By Shawn Chitnis

DENVER (CBS4) – Safta Restaurant joined a national effort on Monday to serve members of the hospitality industry displaced from the coronavirus outbreak by providing family meals and household supplies. The restaurant will make 300 meals each day for unemployed workers in need of help while many businesses are closed or operating on a limited capacity.

(credit: CBS)

“It’s really great, we’re all so happy to do it,” said Liliana Myers, the head pastry chef at Safta. “We’ve been trying to base it on things that I would cook if I was cooking for myself.”

The restaurant kept busy just as the coronavirus response started to affect the industry in Colorado. Located inside The Source Hotel in Denver’s River North Arts District, Myers said they saw business start to slow down once there were more cases reported publicly. It eventually came to a halt before they could reemerge as a “to-go” or delivery option.

(credit: CBS)

While many lost their job once dine-in customers were not allowed, some were brought back. More will be working at Safta now that it has launched this relief program.

“It’s just really awesome to be able to do something for the community in Denver because everyone has been so affected to varying degrees,” Myers said.

The LEE Initiative started in Louisville, Kentucky and works on more diversity, training and equality in restaurants. The initiative stands for Let’s Empower Employment, the organization partnered with Maker’s Mark Bourbon to create relief centers across the country including Safta in Denver.

“For people in this industry that tend to live paycheck to paycheck, not having even one is detrimental to your rent, to your car payment, to just everything honestly and it really puts us in a very uncertain area,” Myers said.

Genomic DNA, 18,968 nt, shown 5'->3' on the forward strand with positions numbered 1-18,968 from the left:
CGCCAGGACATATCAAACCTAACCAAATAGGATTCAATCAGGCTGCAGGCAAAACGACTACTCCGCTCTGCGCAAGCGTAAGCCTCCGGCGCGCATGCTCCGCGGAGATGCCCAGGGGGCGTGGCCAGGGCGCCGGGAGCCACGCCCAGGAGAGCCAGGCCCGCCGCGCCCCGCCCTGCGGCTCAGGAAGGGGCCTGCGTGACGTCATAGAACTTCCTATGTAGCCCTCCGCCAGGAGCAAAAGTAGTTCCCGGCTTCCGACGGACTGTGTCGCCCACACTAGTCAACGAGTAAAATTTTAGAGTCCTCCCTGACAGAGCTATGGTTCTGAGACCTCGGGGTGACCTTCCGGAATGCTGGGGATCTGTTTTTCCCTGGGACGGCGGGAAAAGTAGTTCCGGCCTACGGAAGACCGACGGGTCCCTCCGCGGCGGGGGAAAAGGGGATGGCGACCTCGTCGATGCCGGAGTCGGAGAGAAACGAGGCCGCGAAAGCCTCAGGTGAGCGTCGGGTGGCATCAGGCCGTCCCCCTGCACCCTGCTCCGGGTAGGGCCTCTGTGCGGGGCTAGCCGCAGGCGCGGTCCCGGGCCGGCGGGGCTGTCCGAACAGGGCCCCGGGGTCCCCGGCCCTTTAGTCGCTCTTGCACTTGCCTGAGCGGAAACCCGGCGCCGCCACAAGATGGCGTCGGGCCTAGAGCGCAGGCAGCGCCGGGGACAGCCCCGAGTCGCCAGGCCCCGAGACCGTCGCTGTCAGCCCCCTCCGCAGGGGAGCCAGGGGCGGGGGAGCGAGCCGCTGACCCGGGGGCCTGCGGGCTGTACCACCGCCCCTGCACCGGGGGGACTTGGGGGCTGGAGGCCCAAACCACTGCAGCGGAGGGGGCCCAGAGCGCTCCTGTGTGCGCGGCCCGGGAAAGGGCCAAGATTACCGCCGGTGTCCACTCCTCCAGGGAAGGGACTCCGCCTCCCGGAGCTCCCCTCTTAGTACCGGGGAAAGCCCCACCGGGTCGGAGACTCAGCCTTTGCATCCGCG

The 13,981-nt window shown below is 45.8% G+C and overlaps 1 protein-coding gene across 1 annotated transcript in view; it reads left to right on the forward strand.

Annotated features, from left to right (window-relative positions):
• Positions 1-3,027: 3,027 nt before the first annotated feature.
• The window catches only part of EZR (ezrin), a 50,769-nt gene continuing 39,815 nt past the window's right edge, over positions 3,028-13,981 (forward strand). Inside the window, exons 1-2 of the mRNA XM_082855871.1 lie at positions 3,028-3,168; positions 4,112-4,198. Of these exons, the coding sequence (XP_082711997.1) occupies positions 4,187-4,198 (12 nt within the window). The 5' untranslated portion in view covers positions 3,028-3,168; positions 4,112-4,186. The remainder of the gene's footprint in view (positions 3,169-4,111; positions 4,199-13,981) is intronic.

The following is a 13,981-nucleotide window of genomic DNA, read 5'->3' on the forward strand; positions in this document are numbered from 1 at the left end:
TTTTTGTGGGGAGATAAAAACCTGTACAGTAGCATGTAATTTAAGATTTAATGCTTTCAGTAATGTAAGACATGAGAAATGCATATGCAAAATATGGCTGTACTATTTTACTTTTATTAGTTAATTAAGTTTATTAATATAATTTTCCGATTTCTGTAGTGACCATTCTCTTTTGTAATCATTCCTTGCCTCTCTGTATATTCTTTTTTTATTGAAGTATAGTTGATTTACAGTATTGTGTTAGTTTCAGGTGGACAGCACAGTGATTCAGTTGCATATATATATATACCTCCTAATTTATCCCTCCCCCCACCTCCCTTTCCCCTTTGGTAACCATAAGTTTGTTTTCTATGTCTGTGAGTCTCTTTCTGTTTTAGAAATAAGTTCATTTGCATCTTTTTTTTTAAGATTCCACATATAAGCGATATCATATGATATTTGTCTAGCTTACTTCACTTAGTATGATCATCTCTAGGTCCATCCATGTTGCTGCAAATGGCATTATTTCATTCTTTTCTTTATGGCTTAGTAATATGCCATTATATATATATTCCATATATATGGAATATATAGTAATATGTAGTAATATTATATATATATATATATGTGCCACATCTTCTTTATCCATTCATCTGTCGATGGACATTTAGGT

She points out that everyone in the industry is affected, some more than others. Not all restaurants were able to offer takeout.

Safta gave its inventory to employees that they worried might go to waste. Myers also explained to CBS4 that restaurants operate on small margins and their financial obligations are high each month. She worries that some will be in trouble going a long period of time without revenue and still needing to pay rent and other expenses.

“The fact that we get to do this is great, the fact that we get to have all these amazing cooks back here in order to help provide all these meals,” she said. “If we weren’t doing this, I’d be on unemployment like everyone else.”

For the first meal, she helped to prepare corn bread and chili for workers coming to their restaurant. She also planned to make some chocolate chip cookies as they make food each day for the next two weeks. Myers wanted to encourage the public to keep supporting the restaurant industry as much as they can, ordering from local businesses so they can remain in a position to re-open when orders from the city and state are lifted.

“If you want to still have all those restaurants, you got to show them that support, you got to show them that love,” she said.


Shawn Chitnis